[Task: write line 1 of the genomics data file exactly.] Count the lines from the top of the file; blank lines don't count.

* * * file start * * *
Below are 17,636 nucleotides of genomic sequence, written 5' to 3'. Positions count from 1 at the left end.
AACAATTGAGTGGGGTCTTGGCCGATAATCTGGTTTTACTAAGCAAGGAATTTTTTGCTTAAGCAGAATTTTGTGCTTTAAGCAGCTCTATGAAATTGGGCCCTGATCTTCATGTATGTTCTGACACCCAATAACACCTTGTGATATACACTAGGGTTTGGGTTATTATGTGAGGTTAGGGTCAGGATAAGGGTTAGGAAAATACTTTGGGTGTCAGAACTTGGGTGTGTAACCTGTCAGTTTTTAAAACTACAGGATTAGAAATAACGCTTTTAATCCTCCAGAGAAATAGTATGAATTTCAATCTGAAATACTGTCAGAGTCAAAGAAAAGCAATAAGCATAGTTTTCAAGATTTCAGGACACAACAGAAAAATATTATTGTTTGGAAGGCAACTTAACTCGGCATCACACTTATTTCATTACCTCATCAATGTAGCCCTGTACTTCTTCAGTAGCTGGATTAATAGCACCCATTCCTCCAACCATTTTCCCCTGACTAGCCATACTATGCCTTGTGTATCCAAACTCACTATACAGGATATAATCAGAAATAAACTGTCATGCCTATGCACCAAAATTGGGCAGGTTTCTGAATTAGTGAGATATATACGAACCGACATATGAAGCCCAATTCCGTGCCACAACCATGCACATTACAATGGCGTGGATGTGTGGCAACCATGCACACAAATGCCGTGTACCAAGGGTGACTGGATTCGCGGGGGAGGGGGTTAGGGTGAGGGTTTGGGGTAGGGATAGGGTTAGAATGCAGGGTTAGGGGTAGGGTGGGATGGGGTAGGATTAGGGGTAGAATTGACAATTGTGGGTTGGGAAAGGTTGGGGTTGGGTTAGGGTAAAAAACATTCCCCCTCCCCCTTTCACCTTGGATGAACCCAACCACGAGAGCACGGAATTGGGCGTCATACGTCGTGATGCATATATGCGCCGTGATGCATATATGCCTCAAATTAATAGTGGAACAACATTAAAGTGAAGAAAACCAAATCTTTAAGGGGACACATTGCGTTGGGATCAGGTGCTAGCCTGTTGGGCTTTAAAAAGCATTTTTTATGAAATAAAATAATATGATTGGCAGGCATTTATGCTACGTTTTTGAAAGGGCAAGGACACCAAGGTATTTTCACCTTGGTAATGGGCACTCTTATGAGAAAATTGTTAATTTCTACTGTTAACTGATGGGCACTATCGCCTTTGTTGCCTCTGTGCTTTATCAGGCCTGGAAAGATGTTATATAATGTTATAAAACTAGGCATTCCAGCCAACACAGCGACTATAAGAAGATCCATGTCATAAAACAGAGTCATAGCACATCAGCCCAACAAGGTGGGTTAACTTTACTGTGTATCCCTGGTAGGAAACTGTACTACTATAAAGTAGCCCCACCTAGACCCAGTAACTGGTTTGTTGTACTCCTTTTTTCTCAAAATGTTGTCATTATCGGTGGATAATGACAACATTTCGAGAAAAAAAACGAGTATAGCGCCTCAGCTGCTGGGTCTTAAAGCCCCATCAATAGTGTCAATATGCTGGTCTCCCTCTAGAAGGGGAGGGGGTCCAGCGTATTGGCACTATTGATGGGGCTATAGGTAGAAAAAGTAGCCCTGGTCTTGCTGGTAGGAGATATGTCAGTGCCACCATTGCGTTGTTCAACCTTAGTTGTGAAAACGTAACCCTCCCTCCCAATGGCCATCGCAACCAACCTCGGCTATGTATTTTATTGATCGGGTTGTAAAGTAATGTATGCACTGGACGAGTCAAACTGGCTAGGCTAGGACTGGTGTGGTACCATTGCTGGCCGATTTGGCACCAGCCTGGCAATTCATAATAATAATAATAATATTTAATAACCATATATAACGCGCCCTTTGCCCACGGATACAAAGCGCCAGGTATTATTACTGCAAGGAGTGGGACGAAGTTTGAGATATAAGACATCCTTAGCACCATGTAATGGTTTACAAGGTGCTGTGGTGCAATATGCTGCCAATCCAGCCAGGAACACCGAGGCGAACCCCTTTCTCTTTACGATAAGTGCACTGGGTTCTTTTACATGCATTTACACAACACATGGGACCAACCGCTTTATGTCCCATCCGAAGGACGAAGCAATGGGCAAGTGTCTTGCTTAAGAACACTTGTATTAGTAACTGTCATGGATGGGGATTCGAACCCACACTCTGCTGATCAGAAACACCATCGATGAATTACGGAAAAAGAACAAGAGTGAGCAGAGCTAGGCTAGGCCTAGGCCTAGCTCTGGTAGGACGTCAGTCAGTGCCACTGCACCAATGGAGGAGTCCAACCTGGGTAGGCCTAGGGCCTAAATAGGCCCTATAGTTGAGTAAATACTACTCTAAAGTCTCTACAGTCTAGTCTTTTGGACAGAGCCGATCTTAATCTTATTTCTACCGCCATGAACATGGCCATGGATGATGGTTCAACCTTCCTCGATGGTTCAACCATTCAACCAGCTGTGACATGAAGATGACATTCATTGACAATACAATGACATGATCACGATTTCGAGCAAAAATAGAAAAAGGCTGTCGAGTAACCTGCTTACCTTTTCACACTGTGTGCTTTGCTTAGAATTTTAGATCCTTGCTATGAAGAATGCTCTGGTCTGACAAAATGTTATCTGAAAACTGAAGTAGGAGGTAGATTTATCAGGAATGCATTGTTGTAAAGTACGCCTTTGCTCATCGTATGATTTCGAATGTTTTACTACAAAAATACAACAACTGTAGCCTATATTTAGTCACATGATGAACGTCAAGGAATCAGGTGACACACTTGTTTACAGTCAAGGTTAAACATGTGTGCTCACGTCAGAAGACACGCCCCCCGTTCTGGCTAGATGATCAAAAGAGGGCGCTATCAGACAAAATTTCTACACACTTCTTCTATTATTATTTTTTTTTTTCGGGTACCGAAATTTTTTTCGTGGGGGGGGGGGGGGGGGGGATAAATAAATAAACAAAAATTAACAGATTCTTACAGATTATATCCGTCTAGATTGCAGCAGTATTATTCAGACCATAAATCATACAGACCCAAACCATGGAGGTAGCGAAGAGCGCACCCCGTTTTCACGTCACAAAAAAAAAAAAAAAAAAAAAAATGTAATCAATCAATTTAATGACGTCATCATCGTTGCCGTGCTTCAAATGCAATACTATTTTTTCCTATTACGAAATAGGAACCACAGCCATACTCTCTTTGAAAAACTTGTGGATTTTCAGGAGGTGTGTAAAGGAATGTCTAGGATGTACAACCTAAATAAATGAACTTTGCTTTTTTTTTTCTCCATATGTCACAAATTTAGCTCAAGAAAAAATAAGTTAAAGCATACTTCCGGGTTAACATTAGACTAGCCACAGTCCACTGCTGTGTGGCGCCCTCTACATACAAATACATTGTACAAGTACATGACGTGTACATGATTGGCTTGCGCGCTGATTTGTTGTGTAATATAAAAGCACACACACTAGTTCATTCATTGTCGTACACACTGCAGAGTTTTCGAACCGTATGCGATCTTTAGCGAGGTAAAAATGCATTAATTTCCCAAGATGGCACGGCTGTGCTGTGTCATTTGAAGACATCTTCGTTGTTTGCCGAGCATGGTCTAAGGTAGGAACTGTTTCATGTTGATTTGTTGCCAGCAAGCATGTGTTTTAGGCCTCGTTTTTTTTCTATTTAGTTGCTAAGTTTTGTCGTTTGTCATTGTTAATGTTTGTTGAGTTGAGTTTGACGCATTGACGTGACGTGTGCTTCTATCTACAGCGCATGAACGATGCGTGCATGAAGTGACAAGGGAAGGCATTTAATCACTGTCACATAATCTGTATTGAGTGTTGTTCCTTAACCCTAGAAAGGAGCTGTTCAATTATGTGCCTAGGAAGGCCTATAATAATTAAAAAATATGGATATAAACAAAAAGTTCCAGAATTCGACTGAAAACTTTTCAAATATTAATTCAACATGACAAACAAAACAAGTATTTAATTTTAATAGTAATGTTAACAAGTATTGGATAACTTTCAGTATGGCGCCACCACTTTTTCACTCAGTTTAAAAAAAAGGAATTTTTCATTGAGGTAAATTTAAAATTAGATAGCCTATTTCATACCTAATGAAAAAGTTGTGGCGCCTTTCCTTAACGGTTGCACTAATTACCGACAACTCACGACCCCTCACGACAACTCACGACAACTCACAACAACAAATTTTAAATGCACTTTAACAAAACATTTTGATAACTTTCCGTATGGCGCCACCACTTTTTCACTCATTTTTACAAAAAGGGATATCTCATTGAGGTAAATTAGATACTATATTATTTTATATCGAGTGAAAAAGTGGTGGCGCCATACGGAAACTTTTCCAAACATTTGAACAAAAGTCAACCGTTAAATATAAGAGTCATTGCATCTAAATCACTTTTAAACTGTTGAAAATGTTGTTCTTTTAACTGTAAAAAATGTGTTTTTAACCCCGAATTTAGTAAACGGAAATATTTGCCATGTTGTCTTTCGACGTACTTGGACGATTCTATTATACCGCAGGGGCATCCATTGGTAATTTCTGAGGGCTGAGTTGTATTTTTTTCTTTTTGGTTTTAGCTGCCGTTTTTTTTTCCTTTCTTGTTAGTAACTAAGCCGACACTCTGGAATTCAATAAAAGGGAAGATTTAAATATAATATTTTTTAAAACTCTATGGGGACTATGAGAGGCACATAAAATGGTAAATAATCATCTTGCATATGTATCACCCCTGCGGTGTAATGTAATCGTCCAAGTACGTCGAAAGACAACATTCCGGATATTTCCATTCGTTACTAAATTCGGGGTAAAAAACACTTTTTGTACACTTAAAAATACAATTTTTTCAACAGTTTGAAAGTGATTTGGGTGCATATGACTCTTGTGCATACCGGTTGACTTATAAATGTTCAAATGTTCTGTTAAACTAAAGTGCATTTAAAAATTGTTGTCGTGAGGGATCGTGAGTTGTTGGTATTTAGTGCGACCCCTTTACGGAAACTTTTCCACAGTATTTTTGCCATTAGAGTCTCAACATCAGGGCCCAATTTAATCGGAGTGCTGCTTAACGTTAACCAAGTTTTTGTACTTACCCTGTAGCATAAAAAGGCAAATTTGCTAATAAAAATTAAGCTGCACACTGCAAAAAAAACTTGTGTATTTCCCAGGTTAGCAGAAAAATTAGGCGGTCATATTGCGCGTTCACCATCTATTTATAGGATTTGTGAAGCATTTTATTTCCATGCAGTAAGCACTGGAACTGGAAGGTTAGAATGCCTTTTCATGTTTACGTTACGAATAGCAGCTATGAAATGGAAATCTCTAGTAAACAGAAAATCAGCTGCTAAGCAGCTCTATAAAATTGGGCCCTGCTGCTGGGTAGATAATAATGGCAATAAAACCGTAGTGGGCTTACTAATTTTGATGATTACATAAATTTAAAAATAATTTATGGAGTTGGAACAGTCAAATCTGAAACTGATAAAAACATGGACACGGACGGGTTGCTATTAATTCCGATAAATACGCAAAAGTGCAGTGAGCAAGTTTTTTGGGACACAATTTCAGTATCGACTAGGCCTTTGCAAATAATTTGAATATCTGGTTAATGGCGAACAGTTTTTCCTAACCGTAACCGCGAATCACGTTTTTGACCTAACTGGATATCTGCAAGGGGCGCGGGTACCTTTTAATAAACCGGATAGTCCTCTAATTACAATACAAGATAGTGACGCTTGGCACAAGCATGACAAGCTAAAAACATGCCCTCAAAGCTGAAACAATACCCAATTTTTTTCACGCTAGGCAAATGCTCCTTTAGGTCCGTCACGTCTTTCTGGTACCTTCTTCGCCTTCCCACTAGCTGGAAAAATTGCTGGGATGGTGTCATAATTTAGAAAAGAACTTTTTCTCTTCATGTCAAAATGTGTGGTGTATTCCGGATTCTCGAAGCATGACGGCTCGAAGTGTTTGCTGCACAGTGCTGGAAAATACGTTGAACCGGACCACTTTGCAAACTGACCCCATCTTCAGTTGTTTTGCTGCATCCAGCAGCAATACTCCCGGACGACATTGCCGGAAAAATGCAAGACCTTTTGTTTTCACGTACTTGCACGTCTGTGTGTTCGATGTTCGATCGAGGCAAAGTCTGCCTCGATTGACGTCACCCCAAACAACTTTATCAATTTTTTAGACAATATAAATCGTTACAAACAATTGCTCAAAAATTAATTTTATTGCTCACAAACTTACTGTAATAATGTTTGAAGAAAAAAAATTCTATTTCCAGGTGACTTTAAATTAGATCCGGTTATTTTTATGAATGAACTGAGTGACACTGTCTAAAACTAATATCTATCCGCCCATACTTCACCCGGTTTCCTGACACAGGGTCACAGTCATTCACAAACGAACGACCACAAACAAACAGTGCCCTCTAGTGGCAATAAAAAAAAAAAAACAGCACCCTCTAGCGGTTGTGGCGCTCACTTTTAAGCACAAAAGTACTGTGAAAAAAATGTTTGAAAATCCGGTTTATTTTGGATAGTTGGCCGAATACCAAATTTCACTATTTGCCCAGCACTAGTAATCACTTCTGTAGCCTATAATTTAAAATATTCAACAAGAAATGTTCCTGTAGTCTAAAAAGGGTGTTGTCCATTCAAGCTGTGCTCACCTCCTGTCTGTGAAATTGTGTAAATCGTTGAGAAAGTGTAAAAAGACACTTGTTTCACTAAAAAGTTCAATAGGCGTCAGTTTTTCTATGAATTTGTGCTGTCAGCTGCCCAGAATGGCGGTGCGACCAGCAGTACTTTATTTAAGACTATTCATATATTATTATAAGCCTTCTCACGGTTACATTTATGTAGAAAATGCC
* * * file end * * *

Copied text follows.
Below are 17,636 nucleotides of genomic sequence, written 5' to 3'. Positions count from 1 at the left end.